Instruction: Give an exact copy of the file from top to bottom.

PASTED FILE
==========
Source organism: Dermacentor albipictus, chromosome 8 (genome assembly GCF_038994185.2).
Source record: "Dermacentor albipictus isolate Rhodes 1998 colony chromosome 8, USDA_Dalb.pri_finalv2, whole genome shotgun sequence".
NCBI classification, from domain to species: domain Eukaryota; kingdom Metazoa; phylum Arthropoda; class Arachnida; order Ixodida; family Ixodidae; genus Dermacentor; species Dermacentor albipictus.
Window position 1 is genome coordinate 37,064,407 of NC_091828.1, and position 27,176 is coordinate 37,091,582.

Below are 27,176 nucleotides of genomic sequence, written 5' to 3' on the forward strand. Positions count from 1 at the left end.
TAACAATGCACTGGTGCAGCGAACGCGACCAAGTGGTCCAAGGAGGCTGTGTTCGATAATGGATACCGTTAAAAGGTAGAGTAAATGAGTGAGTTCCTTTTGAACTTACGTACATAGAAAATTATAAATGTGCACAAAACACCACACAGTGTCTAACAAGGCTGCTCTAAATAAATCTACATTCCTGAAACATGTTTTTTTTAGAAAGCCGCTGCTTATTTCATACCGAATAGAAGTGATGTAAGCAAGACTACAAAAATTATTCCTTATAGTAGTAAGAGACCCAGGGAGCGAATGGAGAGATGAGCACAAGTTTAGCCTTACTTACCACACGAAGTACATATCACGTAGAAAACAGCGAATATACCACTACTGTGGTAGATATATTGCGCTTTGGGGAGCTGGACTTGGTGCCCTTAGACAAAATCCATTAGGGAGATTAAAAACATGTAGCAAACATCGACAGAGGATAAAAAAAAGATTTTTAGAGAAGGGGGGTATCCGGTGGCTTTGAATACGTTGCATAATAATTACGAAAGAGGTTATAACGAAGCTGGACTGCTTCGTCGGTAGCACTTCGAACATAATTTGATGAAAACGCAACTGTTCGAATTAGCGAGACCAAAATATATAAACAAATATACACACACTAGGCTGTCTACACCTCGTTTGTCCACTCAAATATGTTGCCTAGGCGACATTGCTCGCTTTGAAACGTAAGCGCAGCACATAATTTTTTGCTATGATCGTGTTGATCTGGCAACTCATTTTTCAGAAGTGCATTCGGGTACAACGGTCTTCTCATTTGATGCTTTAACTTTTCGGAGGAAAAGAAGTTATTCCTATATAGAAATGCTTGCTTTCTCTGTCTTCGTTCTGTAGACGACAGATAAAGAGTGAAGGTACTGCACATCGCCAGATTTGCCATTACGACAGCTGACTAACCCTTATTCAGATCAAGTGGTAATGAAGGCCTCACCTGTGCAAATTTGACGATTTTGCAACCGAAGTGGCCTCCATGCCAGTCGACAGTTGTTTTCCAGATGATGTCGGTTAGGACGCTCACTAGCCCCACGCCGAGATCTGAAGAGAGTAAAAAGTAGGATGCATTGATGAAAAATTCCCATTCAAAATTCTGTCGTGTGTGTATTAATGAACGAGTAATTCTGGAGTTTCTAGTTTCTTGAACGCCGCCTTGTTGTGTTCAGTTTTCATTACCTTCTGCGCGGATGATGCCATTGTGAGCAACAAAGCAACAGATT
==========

Source organism: Dermacentor albipictus, chromosome 8 (genome assembly GCF_038994185.2).
Source record: "Dermacentor albipictus isolate Rhodes 1998 colony chromosome 8, USDA_Dalb.pri_finalv2, whole genome shotgun sequence".
NCBI classification, from domain to species: domain Eukaryota; kingdom Metazoa; phylum Arthropoda; class Arachnida; order Ixodida; family Ixodidae; genus Dermacentor; species Dermacentor albipictus.
Window position 1 is genome coordinate 37,064,407 of NC_091828.1, and position 27,176 is coordinate 37,091,582.

Below are 27,176 nucleotides of genomic sequence, written 5' to 3' on the forward strand. Positions count from 1 at the left end.
TAACAATGCACTGGTGCAGCGAACGCGACCAAGTGGTCCAAGGAGGCTGTGTTCGATAATGGATACCGTTAAAAGGTAGAGTAAATGAGTGAGTTCCTTTTGAACTTACGTACATAGAAAATTATAAATGTGCACAAAACACCACACAGTGTCTAACAAGGCTGCTCTAAATAAATCTACATTCCTGAAACATGTTTTTTTTAGAAAGCCGCTGCTTATTTCATACCGAATAGAAGTGATGTAAGCAAGACTACAAAAATTATTCCTTATAGTAGTAAGAGACCCAGGGAGCGAATGGAGAGATGAGCACAAGTTTAGCCTTACTTACCACACGAAGTACATATCACGTAGAAAACAGCGAATATACCACTACTGTGGTAGATATATTGCGCTTTGGGGAGCTGGACTTGGTGCCCTTAGACAAAATCCATTAGGGAGATTAAAAACATGTAGCAAACATCGACAGAGGATAAAAAAAAGATTTTTAGAGAAGGGGGGTATCCGGTGGCTTTGAATACGTTGCATAATAATTACGAAAGAGGTTATAACGAAGCTGGACTGCTTCGTCGGTAGCACTTCGAACATAATTTGATGAAAACGCAACTGTTCGAATTAGCGAGACCAAAATATATAAACAAATATACACACACTAGGCTGTCTACACCTCGTTTGTCCACTCAAATATGTTGCCTAGGCGACATTGCTCGCTTTGAAACGTAAGCGCAGCACATAATTTTTTGCTATGATCGTGTTGATCTGGCAACTCATTTTTCAGAAGTGCATTCGGGTACAACGGTCTTCTCATTTGATGCTTTAACTTTTCGGAGGAAAAGAAGTTATTCCTATATAGAAATGCTTGCTTTCTCTGTCTTCGTTCTGTAGACGACAGATAAAGAGTGAAGGTACTGCACATCGCCAGATTTGCCATTACGACAGCTGACTAACCCTTATTCAGATCAAGTGGTAATGAAGGCCTCACCTGTGCAAATTTGACGATTTTGCAACCGAAGTGGCCTCCATGCCAGTCGACAGTTGTTTTCCAGATGATGTCGGTTAGGACGCTCACTAGCCCCACGCCGAGATCTGAAGAGAGTAAAAAGTAGGATGCATTGATGAAAAATTCCCATTCAAAATTCTGTCGTGTGTGTATTAATGAACGAGTAATTCTGGAGTTTCTAGTTTCTTGAACGCCGCCTTGTTGTGTTCAGTTTTCATTACCTTCTGCGCGGATGATGCCATTGTGAGCAACAAAGCAACAGATT